But Taddune said several Starwood landowners who were on the verge of submitting development applications when the moratorium was adopted are still unable to submit applications.

Taddune’s Jan. 21 letter informing the county of the appeal points out that the subdivision has been around for nearly 40 years; the first plat was recorded in 1962. As a gated community, Starwood maintains its own roads, pays to maintain a fire station in the subdivision and hires private security to keep an eye on things.

“Although Starwood serves as a substantial tax base for Pitkin County, it receives little in the way of county services,” the letter states.

Starwood contains 113 lots between two and five acres in size. About three-quarters of the subdivision has been developed. “Many of the lots that are not built upon are owned by adjacent property owners who have purposely delayed building in reliance on county zoning,” according to Taddune’s letter.

Taddune argues that his clients should be immune from the moratorium because they live in what amounts to a self-contained community. “The zoning in Starwood has been intact since the inception of Starwood,” he said in an interview last week.

In fact, Starwood residents have been held to the same rules as everyone else, especially with major zoning amendments like the 15,000-square-foot house size cap adopted in 1992.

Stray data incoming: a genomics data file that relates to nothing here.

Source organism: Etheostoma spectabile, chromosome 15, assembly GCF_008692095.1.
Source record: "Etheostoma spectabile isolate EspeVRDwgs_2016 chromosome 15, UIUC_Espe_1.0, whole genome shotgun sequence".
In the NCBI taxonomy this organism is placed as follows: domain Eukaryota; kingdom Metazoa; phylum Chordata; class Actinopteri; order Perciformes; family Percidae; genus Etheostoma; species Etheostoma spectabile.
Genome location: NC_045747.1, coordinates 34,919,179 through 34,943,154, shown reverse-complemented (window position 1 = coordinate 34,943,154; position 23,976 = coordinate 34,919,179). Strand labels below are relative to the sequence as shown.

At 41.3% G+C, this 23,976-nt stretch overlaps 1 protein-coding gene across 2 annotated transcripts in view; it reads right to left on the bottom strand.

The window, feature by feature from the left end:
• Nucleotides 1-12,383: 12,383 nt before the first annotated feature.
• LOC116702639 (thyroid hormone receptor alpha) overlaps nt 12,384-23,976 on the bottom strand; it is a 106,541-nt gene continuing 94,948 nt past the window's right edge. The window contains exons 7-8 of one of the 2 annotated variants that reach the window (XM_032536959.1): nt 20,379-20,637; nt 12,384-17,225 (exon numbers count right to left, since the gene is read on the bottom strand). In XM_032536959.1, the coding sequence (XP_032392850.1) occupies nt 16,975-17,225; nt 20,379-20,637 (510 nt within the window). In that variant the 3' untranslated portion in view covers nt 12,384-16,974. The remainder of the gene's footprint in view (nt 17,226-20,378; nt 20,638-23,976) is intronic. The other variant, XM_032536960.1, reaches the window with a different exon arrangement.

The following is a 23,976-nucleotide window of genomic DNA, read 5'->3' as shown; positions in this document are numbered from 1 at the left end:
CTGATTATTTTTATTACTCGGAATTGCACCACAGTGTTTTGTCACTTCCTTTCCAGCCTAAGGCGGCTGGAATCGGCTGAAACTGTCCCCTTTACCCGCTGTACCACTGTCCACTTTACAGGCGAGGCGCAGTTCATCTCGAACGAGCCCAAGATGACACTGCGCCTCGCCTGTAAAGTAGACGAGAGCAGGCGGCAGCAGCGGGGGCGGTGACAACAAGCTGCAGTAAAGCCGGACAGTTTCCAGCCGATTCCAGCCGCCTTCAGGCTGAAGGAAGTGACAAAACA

“It is unfair and discriminatory to impose a regulation that precludes Starwood property owners from remodeling their homes when Starwood was subdivided as an area of the county to accommodate homes far in excess of 3,500 square feet,” the letter reads.

Taddune attacks the moratorium ordinance as being loosely written and filled with undefined terms.

“What is truly meant by the term `growth?’ Is it a term we should understand intuitively?” he asks.

To clear things up, Taddune proposes exempting existing subdivisions that have dedicated large amounts of open space, maintain a “substantial community infrastructure,” were planned and designed for large homes, or contain at least 50 lots and are at least 75 percent developed already.